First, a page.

Let Them Eat Dirt

Early this week one of our gym member’s came around the corner telling Lucas and I that her son and Elijah may have been drinking out of the fountain in the entry way that has a nice collection of mold growing, nothing was witnessed! We started joking about how it’s good for them to get a good exposure of dirt and germs. This made me think back to when I was a little girl and how much time I spent outside playing in the dirt and making mud pies. I read an article in the New York Times a day after that about how children are growing up less exposed to germs and dirt. Many children these days are spending more time indoors than outside getting dirty. Also add in all of the antibacterial hand soaps, sanitizers, sprays and cleaning supplies and it’s the perfect storm. Our bodies have a good assortment of beneficial bacteria that keeps our microbiome in harmony. When you start altering this with antibacterial products and a more sterile environment the immune system is altered in its ability to develop a strong defense system.

There is a hypothesis called the Hygiene Hypothesis that states “organisms like the millions of bacteria, viruses and especially worms that enter the body along with “dirt” spur the development of a healthy immune system. Several continuing studies suggest that worms may help to redirect an immune system that has gone awry and resulted in autoimmune disorders, allergies and asthma.” 1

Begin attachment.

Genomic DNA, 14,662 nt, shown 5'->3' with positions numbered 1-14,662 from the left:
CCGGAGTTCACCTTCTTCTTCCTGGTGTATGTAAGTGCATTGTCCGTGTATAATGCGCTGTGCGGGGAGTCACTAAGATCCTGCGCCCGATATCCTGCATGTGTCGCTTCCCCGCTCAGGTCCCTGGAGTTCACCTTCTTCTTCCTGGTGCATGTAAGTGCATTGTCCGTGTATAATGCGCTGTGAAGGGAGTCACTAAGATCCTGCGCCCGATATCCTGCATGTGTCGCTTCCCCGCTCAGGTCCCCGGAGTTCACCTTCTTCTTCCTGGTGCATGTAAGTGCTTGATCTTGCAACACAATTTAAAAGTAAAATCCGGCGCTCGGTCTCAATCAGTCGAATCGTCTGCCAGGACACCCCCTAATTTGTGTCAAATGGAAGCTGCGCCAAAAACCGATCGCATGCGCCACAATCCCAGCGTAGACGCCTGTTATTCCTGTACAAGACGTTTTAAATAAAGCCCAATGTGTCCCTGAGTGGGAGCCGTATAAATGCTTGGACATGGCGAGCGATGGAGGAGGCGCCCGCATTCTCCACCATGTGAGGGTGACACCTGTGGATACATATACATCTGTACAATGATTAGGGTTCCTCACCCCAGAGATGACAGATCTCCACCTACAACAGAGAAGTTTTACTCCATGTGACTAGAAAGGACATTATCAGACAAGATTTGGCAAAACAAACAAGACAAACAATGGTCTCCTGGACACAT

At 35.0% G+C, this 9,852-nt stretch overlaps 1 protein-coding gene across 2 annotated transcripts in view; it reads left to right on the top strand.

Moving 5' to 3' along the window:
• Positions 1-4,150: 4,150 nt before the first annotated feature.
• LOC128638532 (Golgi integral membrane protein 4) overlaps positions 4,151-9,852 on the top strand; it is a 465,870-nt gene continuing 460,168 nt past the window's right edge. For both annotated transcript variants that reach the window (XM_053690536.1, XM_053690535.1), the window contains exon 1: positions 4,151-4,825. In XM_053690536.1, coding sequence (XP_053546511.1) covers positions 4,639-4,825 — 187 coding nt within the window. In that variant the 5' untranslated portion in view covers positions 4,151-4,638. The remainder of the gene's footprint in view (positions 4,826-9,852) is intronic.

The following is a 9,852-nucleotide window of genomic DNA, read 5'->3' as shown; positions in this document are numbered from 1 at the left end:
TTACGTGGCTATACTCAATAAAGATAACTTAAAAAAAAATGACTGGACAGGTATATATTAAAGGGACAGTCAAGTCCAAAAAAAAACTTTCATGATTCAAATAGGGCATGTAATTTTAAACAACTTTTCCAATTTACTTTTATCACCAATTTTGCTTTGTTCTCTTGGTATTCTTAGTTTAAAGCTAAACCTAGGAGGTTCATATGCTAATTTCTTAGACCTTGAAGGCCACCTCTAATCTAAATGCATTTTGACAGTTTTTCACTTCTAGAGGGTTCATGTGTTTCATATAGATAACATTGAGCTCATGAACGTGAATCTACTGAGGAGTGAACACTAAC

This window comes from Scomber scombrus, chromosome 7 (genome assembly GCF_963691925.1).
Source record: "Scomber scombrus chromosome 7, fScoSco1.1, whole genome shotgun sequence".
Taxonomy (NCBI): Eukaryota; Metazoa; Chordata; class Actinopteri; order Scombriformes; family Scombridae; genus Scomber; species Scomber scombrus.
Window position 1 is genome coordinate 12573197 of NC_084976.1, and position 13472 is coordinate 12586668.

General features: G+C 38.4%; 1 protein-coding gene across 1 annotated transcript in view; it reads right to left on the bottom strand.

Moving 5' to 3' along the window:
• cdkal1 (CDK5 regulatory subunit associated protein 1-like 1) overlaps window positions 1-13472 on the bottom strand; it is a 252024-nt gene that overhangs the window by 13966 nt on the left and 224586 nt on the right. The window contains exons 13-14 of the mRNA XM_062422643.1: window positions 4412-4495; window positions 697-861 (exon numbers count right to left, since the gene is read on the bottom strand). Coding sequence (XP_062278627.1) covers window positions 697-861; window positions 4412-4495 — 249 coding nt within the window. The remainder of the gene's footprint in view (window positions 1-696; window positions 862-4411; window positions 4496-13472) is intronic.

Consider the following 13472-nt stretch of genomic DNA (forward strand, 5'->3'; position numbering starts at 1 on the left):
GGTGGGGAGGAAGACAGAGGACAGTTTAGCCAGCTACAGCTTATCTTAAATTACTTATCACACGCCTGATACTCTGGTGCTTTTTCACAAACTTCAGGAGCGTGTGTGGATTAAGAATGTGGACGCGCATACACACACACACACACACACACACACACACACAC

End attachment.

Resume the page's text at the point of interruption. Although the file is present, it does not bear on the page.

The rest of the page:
Another part of what determines our immune system occurs at birth. When a baby is born vaginally and passes through the vaginal canal. there is a vast introduction of maternal bacteria. When a baby is born via c-section this does not happen naturally unless the baby is swabbed with the mother’s collected vaginal fluid, called vaginal seeding. It is important to ensure the mom is free from harmful bacteria/diseases. 2 An additional way that infants are exposed to beneficial bacteria is through breast milk, which exposes the child to maternal microbes. There is also mention of how children that grow up on farms or have a dog have few allergies.

Antibiotics also alter the microbiome and a CDC article states that 1 in 3 antibiotic prescriptions aren’t necessary. The over prescription of antibiotics has contributed to the resistance problem we are seeing with antibiotics, which scares me because when we really need an antibiotic it won’t be effective. I know when I was practicing I was very cautious on how often I prescribed antibiotics and would always try to take a more holistic approach. There are studies that state that a dose of antibiotics can alter gut microbes for a lengthy period of time, some state indefinitely. 3

What can we do? Let kids play in the dirt and if some makes it’s way into their mouths, don’t panic. Avoid antibacterial soaps/cleaners. On a regular basis soap and water and vinegar to clean is sufficient. Be sure to take a daily high quality probiotic and prebiotic. This will keep an influx of beneficial bacteria into the gut. Eat adequate amounts of fermented foods to also benefit the gut, like sauerkraut, kefir, and kombucha. And, lastly, if you are low risk, find a good provider that isn’t quick to prescribe an antibiotic for every sniffle you have.

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